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AT LAST: a show designed expressly for stoned-out-of-their-mind couples trapped somewhere in the vast limbo which divides Soldiers Field from bed. He who hopes to make that slow journey, be it this weekend or next, may bank on a square deal from the folks over at Agassiz. Nothing quicker than the eye, no muted colors figurative or literal, no nuances at all will greet the man who puts his trust in Grant-in-Aid and has the sense to do it soon.
For those who care, this year's sobering-up session goes under the name How to Succeed in Business Without Really Trying. It's a fine musical and always has been, therefore a joy to behold. Frank Loesser's songs remain smart and fast, and the Abe Burrows-Jack Weinstock-Willie Gilbert book might have been written by bonafide comic geniuses. The story, it is true, proves nothing of anything, but for beauty of construction and quantity of laughs it can't be faulted.
How to Succeed details the rise of one J. Pierrepont Finch from nowhere to family and fortune, aided by a get-rich-quick book plus a bravely installed deus ex machina. This time around, one Pope Brock gives life to Finch, and he does so with a modicum of class. Brighter lights, on the other hand, shine to every side, not the least of which is Timothy Hall as J. B. Biggley, the boss of World-Wide Wickets where Finch is employed. Hall handles a considerably larger portion of the show's laughs than did Rudy Vallee in the B'way original, partly because of the competition but also because he really knows his way around a line. In several and smaller roles, Terry Emerson demonstrates a comparably effective comic presence, while Bill Kiely doesn't get the chance to and doesn't.
The women. As Rosemary, Carol Simon has all the right ideas, looks the part, and cries out only for a little more poise. As Hedy, Beverly Fanger has somewhat too much poise and wants only a little restraint. A lesson to both of them, and to would be comediennes the world over, is Shannon Thompson, miscast but happily so as Smitty.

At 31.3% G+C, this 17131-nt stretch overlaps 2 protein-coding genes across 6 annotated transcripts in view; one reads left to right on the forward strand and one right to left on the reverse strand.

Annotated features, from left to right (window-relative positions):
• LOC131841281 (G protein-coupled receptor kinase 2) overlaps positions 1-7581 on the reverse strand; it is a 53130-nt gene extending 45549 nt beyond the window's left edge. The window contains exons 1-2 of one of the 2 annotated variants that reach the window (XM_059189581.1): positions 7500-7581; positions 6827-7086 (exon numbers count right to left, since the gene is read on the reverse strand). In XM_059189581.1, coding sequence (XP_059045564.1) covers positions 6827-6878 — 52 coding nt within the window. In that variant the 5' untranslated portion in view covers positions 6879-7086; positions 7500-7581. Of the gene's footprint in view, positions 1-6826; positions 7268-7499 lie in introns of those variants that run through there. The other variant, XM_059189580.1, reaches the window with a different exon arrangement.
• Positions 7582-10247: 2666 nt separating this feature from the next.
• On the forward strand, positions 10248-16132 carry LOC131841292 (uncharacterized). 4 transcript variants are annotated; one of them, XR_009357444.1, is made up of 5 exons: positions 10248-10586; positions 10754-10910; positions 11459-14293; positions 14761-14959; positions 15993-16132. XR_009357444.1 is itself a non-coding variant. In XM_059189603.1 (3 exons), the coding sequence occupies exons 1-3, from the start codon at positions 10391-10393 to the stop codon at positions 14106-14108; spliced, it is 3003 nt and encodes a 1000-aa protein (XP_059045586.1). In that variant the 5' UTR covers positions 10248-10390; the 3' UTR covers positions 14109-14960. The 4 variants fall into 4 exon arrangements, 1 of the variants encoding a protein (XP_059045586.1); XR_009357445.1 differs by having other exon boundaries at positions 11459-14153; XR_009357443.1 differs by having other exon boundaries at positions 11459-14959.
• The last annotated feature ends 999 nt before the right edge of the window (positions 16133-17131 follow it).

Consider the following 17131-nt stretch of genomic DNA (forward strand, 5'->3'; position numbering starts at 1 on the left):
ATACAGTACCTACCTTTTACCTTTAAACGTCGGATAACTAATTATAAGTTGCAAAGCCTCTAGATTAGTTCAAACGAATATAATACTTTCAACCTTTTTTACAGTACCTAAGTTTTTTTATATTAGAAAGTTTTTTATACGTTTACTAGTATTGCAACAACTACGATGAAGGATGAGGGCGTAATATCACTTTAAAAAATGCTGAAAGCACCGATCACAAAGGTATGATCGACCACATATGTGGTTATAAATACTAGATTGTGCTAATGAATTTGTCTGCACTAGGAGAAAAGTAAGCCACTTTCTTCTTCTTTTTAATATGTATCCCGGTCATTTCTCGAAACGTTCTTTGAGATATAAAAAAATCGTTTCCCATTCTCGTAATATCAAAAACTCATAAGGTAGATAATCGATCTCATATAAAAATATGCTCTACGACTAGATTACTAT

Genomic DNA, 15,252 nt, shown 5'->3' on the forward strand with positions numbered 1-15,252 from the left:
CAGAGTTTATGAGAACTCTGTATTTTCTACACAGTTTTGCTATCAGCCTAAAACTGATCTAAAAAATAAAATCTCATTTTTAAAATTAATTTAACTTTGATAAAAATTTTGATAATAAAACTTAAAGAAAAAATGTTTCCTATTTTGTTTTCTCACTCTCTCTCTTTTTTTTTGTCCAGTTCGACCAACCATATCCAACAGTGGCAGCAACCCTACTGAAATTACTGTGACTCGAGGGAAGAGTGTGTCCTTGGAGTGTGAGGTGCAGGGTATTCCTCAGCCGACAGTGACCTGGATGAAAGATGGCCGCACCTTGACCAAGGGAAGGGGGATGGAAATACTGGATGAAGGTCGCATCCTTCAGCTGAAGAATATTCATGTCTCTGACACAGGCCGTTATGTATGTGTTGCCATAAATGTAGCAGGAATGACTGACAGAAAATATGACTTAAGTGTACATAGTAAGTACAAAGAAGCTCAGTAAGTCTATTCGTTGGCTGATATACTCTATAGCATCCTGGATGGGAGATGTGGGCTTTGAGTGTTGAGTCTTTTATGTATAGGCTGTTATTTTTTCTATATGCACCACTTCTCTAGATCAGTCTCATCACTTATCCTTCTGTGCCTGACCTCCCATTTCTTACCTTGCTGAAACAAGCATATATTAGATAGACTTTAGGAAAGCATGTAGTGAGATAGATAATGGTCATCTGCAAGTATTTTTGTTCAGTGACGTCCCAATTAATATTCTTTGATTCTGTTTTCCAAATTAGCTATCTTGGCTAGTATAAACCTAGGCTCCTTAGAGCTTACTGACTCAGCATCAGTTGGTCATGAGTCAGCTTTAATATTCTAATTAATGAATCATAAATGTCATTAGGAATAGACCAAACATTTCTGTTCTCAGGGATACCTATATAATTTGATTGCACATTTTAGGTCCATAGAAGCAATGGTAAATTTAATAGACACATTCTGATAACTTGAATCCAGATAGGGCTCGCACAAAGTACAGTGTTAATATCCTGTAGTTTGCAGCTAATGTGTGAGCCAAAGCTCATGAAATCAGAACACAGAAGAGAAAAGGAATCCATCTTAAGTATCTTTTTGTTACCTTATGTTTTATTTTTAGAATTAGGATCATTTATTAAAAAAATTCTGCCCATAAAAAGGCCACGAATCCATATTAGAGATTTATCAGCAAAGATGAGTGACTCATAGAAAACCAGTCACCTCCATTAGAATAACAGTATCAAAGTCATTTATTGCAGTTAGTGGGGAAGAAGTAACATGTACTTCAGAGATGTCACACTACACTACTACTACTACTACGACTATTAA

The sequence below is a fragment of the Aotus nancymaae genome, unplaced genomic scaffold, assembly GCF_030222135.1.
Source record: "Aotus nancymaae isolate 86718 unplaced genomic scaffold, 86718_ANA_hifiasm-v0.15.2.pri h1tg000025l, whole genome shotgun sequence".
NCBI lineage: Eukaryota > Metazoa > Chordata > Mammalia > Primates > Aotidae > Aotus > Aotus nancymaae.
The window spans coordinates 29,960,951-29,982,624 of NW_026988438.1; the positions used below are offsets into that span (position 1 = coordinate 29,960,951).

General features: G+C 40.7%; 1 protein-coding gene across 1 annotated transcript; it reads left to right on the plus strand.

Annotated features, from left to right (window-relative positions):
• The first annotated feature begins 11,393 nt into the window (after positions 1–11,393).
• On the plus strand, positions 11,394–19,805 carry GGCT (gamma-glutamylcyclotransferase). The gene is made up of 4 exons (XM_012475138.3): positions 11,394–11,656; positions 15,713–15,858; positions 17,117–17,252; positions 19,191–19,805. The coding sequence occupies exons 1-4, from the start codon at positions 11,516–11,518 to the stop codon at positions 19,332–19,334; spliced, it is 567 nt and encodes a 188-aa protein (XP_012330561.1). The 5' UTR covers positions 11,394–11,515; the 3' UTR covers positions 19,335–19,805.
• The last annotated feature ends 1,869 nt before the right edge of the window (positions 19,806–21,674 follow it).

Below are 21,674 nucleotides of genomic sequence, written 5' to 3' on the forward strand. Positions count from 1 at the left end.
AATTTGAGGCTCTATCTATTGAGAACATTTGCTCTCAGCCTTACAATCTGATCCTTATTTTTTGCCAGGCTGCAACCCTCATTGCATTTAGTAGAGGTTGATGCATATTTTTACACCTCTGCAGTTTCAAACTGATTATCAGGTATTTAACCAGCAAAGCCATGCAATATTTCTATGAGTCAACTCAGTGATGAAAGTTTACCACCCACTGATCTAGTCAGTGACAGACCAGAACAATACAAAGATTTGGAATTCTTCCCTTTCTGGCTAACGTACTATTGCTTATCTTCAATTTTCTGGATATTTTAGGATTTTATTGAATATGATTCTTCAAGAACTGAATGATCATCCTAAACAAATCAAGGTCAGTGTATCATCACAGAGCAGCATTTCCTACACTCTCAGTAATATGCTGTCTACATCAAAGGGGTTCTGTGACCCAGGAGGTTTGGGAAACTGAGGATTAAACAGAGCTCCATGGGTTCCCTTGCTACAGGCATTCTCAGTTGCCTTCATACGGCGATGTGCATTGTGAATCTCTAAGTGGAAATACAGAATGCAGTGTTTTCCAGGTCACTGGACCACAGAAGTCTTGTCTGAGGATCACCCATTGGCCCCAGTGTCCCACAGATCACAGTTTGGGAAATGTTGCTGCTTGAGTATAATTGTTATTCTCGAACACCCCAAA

To downgrade the set, as I'd like to, is doubtless to cross a few hundred thousand slave laborers. But Agassiz has a genuinely attractive proscenium, and one should no sooner replace it with yellow cardboard than paste floral wallpaper over the Sistine Chapel. Good notions run rampant through Pat Pilz's scenery, always to materialize several sizes too large, several colors too bright, and several pounds too collapsible. They have built the Great Wall of China where a picket fence was called for.
Josh Rubins, the director, appears to have distributed his time and energy so evenly among the show's various departments, that a central hand is nowhere particularly evident. The blocking and pacing lack discipline, but the cast had obvious technical difficulties, like falling flats, to contend with last night, so maybe matters will improve ere long. Whether or no, idle visions and foolish comparisons aside, they've got a good thing going.
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